Skip to main content

Summary of Long Now Debate on Nuclear Energy

We've been passed an e-mail summary of Friday night's Long Now debate on climate change and nuclear energy that was authored by Stewart Brand. The account is reprinted below:
The Long Now Foundation
Seminars on Long-term Thinking

Climate Change and Nuclear Prospects
(Cavanagh-Schwartz discussion)

Given the power to decide who would go first--- anti-nuke Ralph Cavanagh from Natural Resources Defense Counsel or pro-nuke Peter Schwartz from Global Business Network--- the large audience Friday night voted for Schwartz to make the opening argument.

It is the threat of "abrupt climate change" that converted him to support new emphasis on nuclear power, Schwartz said. Gradual global warming is clearly now under way, and there is increasing reason to believe that human activity is driving it, mostly through the burning of coal and oil. If warming is all that happens, it will be an enormous problem, but some regions of the Earth would gain (Russia,Canada) while many others would lose.

In the event of abrupt climate change, though, everyone loses. The most likely change would be a sudden (in one decade) shift to a much colder, drier, and windier world. The world's carrying capacity for humans would plummet, driving human population from the current 6.5 billion to as low as 2 billion, with most of the losses from war. It would be a civilization-threatening catastrophe. From research Schwartz has led for the Pentagon as well as from his own training in fluid dynamics, he thinks that continuation of the current warming is very likely to trigger the kind of radical climate instability that has been the norm in Earth's past, except for the last 10,000 years of uncharacteristically stable climate. Therefore everything must be done to head off the shift to climate instability.

Meanwhile, Schwartz said, world demand for energy will continue to grow for decades, as two billion more people climb out of poverty and developing nations become fully developed economies. China and India alone will double or quadruple their energy use over the next 50 years.We will run out of oil in that period. That leaves coal or nuclear for electricity. Conservation is crucial, but it doesn't generate power. Renewables must grow fast, but they cannot hope to fill the whole need.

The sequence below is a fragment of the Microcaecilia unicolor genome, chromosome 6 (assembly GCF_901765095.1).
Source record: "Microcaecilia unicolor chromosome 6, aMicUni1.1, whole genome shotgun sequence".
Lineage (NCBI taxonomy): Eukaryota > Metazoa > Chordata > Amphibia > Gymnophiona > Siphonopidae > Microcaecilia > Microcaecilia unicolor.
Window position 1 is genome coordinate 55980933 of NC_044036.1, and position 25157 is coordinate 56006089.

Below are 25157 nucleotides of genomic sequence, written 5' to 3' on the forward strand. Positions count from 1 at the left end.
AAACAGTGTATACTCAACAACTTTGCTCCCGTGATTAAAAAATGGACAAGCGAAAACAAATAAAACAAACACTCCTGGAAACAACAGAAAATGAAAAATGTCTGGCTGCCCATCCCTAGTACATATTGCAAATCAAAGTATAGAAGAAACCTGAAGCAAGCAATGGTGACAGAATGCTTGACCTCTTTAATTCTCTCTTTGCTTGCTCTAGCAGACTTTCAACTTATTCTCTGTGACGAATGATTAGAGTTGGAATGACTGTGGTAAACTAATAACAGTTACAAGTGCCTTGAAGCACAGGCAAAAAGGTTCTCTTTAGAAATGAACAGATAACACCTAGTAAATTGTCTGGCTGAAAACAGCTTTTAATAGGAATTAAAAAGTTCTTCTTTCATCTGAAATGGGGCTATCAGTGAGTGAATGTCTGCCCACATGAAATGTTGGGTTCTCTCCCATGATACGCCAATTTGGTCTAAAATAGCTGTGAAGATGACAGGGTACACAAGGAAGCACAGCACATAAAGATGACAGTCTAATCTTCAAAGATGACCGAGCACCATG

Nuclear technology has improved its efficiency and safety and can improve a lot more. Reprocessing fuel will add further efficiency.

The discussion format called for Cavanagh to quiz Schwartz for ten minutes, drawing out his views further. Cavanagh asked, "What about the storage of nuclear waste?" "We defined the problem wrong,"Schwartz said. "Storage for thousands of years is not needed. The present storage on site in concrete casks is working, and the 'waste'is available as a further energy source with later technology." In the discussion Schwartz also pointed out that new reactor sites are not needed in the US, since all the existing sites are expandable.

The format called for Cavanagh to now summarize Schwartz's argument. He did so to Schwartz's satisfaction, adding a point Schwartz missed--- recent findings indicating that the carbon dioxide in the atmosphere is now the highest it has been in 25,000 to 400,000 years.

It was Ralph Cavanagh's turn to present for 15 minutes, striding the front of the stage. He began by agreeing that messing with the atmosphere and thus the climate is a "suicidal" experiment for humanity to be conducting, and it has to be stopped. He agreed that nuclear should not be considered taboo and should be included as a candidate clean power source, but its history is not encouraging. No new reactors have built in the US since 1973. Nevada has stonewalled on waste storage at Yucca Mountain. The nuclear industry has all manner of government subsidies, loan guarantees, and protections from liability. It has never competed in the open market with other energy sources.